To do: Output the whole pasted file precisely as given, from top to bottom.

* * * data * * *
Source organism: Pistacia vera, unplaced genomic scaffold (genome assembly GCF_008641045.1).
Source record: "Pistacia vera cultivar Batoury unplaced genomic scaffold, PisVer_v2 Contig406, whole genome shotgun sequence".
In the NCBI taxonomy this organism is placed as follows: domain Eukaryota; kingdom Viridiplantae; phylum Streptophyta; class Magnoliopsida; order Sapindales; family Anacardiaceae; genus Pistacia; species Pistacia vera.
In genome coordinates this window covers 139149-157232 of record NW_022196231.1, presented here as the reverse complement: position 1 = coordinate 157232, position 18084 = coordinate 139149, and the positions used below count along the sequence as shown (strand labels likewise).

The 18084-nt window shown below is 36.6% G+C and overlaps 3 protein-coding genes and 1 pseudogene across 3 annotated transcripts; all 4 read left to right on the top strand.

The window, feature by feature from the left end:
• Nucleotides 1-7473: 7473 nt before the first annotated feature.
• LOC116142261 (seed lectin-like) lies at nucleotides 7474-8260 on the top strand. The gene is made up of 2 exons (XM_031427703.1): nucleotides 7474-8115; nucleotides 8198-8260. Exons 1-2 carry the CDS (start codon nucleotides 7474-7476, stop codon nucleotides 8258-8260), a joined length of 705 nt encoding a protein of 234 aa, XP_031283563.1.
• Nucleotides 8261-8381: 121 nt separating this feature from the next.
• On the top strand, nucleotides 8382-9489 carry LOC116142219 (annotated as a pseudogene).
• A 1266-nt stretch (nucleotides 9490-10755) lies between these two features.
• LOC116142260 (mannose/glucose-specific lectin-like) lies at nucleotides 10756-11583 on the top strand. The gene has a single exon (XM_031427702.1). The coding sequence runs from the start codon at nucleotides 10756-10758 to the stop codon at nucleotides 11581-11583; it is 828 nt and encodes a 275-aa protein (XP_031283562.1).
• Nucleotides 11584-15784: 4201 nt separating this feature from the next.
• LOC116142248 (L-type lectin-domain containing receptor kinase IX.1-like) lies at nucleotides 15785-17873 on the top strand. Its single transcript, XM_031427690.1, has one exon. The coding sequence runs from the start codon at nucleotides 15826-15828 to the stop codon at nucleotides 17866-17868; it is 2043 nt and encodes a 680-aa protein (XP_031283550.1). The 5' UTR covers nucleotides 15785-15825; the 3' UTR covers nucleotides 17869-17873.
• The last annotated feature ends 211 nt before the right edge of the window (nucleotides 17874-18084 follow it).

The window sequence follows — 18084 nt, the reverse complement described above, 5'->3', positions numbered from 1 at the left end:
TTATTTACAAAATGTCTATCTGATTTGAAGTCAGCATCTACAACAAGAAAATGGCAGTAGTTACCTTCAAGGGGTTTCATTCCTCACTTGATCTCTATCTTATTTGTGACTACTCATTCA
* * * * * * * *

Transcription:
Source organism: Pistacia vera, unplaced genomic scaffold (genome assembly GCF_008641045.1).
Source record: "Pistacia vera cultivar Batoury unplaced genomic scaffold, PisVer_v2 Contig406, whole genome shotgun sequence".
In the NCBI taxonomy this organism is placed as follows: domain Eukaryota; kingdom Viridiplantae; phylum Streptophyta; class Magnoliopsida; order Sapindales; family Anacardiaceae; genus Pistacia; species Pistacia vera.
In genome coordinates this window covers 139149-157232 of record NW_022196231.1, presented here as the reverse complement: position 1 = coordinate 157232, position 18084 = coordinate 139149, and the positions used below count along the sequence as shown (strand labels likewise).

The 18084-nt window shown below is 36.6% G+C and overlaps 3 protein-coding genes and 1 pseudogene across 3 annotated transcripts; all 4 read left to right on the top strand.

The window, feature by feature from the left end:
• Nucleotides 1-7473: 7473 nt before the first annotated feature.
• LOC116142261 (seed lectin-like) lies at nucleotides 7474-8260 on the top strand. The gene is made up of 2 exons (XM_031427703.1): nucleotides 7474-8115; nucleotides 8198-8260. Exons 1-2 carry the CDS (start codon nucleotides 7474-7476, stop codon nucleotides 8258-8260), a joined length of 705 nt encoding a protein of 234 aa, XP_031283563.1.
• Nucleotides 8261-8381: 121 nt separating this feature from the next.
• On the top strand, nucleotides 8382-9489 carry LOC116142219 (annotated as a pseudogene).
• A 1266-nt stretch (nucleotides 9490-10755) lies between these two features.
• LOC116142260 (mannose/glucose-specific lectin-like) lies at nucleotides 10756-11583 on the top strand. The gene has a single exon (XM_031427702.1). The coding sequence runs from the start codon at nucleotides 10756-10758 to the stop codon at nucleotides 11581-11583; it is 828 nt and encodes a 275-aa protein (XP_031283562.1).
• Nucleotides 11584-15784: 4201 nt separating this feature from the next.
• LOC116142248 (L-type lectin-domain containing receptor kinase IX.1-like) lies at nucleotides 15785-17873 on the top strand. Its single transcript, XM_031427690.1, has one exon. The coding sequence runs from the start codon at nucleotides 15826-15828 to the stop codon at nucleotides 17866-17868; it is 2043 nt and encodes a 680-aa protein (XP_031283550.1). The 5' UTR covers nucleotides 15785-15825; the 3' UTR covers nucleotides 17869-17873.
• The last annotated feature ends 211 nt before the right edge of the window (nucleotides 17874-18084 follow it).

The window sequence follows — 18084 nt, the reverse complement described above, 5'->3', positions numbered from 1 at the left end:
TTATTTACAAAATGTCTATCTGATTTGAAGTCAGCATCTACAACAAGAAAATGGCAGTAGTTACCTTCAAGGGGTTTCATTCCTCACTTGATCTCTATCTTATTTGTGACTACTCATTCA